First I was put into the system integration organization, which was a major divergence in my career for about a year but quickly realized that I needed to transition into something that was more people focused and found my way into the field of human performance, which became my home with Accenture for nine years. My specialty was in financial services working with banks and insurance companies dealing with some of the largest changes and transformations that they had ever gone through in 2008 and the post-2008 aftermath.

CL: So you are working at Accenture putting in long hours and tons of travel, how did you muster up the energy to say we need to found uBack?

KR: One thing that remained the same throughout my time at Accenture was that spending time with my family, friends, and staying involved in the community non-profit organizations that I felt passionate about like Heartland Alliance, and the Cook County Health Foundation gave me the energy I needed to bring my best self to my day-job.

While I was at Accenture, my co-founder, Melissa and I were also tasked with fundraising internally for Accenture and we continually saw the same challenges in front of us which was the process was stagnant. It took too much time and it was inefficient. And because of that, money that could help these non-profit causes that we felt so passionately about was not making it to these organizations. And that’s where the idea for uBack came up in that conversation where we joked with each other and we said you know, “there should be an app for that!”

We thought that somebody had already come up with this idea because there's a number of apps out there that are doing amazing things in almost every industry. And what we found when we looked into it was there in fact was not. And so we looked at each other, did our research and talked to corporate giving and nonprofit colleagues and said let's do it. Let's make this happen. That was the start of our journey about 3 years ago.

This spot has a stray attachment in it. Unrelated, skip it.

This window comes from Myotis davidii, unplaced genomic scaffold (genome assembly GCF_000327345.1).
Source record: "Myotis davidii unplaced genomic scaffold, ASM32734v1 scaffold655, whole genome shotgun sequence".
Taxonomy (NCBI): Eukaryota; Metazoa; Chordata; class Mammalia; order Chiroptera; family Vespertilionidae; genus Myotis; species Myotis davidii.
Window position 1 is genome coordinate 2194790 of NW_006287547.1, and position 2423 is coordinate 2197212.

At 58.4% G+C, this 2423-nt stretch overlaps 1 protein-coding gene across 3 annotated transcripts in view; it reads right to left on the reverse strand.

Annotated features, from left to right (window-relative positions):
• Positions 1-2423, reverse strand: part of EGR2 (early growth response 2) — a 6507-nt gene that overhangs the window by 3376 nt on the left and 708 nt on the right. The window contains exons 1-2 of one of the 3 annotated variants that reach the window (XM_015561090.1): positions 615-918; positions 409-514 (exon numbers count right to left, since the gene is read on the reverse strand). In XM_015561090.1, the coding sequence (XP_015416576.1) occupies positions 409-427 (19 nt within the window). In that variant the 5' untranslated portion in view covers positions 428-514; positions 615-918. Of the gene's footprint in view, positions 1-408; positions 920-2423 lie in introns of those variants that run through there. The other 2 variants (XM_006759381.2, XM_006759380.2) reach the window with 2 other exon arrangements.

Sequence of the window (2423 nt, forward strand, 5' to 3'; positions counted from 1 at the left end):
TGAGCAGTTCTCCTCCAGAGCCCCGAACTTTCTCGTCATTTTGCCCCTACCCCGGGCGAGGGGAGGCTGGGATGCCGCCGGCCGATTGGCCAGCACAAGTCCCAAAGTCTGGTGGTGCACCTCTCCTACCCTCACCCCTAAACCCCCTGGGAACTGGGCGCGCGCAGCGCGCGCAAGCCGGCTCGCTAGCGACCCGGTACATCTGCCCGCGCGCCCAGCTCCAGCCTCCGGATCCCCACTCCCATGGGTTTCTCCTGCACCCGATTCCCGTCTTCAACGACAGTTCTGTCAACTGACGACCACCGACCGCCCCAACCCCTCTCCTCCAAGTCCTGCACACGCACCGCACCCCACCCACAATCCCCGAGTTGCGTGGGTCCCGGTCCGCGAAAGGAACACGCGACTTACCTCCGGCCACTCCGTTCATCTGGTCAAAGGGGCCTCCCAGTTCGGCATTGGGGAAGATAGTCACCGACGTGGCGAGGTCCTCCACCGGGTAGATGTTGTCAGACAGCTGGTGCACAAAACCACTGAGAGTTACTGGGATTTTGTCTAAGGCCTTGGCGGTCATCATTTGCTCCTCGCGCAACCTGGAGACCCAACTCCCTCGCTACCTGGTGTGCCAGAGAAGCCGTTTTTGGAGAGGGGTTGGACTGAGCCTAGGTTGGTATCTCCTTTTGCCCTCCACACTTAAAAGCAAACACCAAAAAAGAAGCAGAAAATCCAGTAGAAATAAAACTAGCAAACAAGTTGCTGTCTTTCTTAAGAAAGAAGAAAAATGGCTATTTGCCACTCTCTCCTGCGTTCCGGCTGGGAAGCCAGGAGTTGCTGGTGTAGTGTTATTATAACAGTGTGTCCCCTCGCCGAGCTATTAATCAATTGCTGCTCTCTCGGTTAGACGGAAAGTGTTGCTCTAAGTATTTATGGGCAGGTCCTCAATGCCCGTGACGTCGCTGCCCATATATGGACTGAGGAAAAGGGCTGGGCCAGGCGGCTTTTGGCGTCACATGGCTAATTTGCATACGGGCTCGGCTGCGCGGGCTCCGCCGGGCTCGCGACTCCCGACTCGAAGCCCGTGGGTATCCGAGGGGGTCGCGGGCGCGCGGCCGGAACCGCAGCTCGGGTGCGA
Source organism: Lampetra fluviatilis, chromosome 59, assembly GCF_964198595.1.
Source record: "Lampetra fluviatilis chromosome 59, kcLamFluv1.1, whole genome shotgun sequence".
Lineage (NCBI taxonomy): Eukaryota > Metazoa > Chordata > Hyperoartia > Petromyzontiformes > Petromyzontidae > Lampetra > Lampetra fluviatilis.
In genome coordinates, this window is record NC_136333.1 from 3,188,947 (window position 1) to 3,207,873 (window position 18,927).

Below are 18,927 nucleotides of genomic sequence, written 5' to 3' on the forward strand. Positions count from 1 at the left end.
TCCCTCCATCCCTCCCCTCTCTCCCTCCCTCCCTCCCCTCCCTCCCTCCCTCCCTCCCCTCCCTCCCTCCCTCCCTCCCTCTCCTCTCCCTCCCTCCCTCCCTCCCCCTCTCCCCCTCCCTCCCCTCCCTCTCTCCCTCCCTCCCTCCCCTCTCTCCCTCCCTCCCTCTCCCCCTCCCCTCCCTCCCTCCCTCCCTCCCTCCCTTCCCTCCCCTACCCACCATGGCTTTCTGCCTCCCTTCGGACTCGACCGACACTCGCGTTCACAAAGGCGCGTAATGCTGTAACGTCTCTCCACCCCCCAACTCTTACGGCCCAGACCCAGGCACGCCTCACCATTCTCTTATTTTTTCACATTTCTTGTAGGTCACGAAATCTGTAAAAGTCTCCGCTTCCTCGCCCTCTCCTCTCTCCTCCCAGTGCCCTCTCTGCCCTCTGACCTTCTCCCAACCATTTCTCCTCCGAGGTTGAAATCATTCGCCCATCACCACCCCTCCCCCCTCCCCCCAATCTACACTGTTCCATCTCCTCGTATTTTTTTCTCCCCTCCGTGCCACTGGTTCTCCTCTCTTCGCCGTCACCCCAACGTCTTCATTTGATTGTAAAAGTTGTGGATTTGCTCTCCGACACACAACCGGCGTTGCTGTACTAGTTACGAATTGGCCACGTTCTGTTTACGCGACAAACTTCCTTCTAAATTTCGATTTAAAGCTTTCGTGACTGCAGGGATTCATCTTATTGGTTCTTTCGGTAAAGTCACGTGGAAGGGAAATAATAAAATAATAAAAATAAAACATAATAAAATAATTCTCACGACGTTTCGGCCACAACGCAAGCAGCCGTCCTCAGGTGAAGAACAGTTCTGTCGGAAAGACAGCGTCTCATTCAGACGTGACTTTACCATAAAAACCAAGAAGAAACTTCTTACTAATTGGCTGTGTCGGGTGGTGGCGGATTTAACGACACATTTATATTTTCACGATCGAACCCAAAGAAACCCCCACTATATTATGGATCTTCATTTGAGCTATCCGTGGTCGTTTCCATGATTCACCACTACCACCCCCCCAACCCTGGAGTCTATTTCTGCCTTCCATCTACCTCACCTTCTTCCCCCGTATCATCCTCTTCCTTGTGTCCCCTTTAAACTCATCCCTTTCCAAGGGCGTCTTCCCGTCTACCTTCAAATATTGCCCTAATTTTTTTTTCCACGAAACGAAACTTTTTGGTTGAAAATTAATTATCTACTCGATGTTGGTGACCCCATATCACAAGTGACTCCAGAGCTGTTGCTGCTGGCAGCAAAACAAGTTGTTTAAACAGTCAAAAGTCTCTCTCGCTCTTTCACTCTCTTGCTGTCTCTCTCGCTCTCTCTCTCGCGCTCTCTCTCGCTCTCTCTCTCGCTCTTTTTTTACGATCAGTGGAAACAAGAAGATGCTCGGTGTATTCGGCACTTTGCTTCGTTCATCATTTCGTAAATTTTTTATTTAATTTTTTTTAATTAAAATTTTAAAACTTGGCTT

CL: For those that don't know can you define uBack as a business?

KR: We are a new mobile, data-driven social impact platform that unites non-profits, companies and donors in one platform that allows you to give time, money and goods anytime, anyplace in 2 clicks. We believe that demonstrating that you care is a competitive advantage. We help simplify the user experience to allow them to give time, money and goods to their favorite nonprofits in 8 seconds or less and we help corporations to turn their giving and volunteering initiatives into a competitive advantage while maximizing time and resources.

For users, our app allows you to simply process financial contributions or time contributions to your favorite non-profit organization in a one-stop shop where you're not going website-to-website or platform-to-platform. We get rid of the process of having to write checks and keep all of your tax documentation organized through your email account. We give users a central dashboard where you're managing that activity straight from your phone. With a couple of taps of the screen you can support any non-profit within a moment's notice.